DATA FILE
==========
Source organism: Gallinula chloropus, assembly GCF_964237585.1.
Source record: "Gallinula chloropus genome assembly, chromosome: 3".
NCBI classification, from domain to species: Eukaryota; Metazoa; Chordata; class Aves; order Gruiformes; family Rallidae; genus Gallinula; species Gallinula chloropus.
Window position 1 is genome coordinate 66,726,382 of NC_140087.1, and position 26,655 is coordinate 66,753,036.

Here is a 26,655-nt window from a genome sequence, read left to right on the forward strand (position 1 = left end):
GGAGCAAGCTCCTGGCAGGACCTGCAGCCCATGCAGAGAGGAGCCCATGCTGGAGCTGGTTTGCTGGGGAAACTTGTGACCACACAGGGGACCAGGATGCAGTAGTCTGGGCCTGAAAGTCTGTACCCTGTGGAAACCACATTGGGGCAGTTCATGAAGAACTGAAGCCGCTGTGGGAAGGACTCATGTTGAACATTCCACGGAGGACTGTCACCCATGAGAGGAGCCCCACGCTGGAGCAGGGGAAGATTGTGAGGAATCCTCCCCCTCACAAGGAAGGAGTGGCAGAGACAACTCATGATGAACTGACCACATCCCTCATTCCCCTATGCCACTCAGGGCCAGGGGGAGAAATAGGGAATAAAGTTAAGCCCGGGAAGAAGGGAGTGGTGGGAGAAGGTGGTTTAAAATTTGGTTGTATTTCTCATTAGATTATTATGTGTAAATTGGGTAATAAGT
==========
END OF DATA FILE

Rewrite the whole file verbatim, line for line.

Source organism: Gallinula chloropus, assembly GCF_964237585.1.
Source record: "Gallinula chloropus genome assembly, chromosome: 3".
NCBI classification, from domain to species: Eukaryota; Metazoa; Chordata; class Aves; order Gruiformes; family Rallidae; genus Gallinula; species Gallinula chloropus.
Window position 1 is genome coordinate 66,726,382 of NC_140087.1, and position 26,655 is coordinate 66,753,036.

Here is a 26,655-nt window from a genome sequence, read left to right on the forward strand (position 1 = left end):
GGAGCAAGCTCCTGGCAGGACCTGCAGCCCATGCAGAGAGGAGCCCATGCTGGAGCTGGTTTGCTGGGGAAACTTGTGACCACACAGGGGACCAGGATGCAGTAGTCTGGGCCTGAAAGTCTGTACCCTGTGGAAACCACATTGGGGCAGTTCATGAAGAACTGAAGCCGCTGTGGGAAGGACTCATGTTGAACATTCCACGGAGGACTGTCACCCATGAGAGGAGCCCCACGCTGGAGCAGGGGAAGATTGTGAGGAATCCTCCCCCTCACAAGGAAGGAGTGGCAGAGACAACTCATGATGAACTGACCACATCCCTCATTCCCCTATGCCACTCAGGGCCAGGGGGAGAAATAGGGAATAAAGTTAAGCCCGGGAAGAAGGGAGTGGTGGGAGAAGGTGGTTTAAAATTTGGTTGTATTTCTCATTAGATTATTATGTGTAAATTGGGTAATAAGT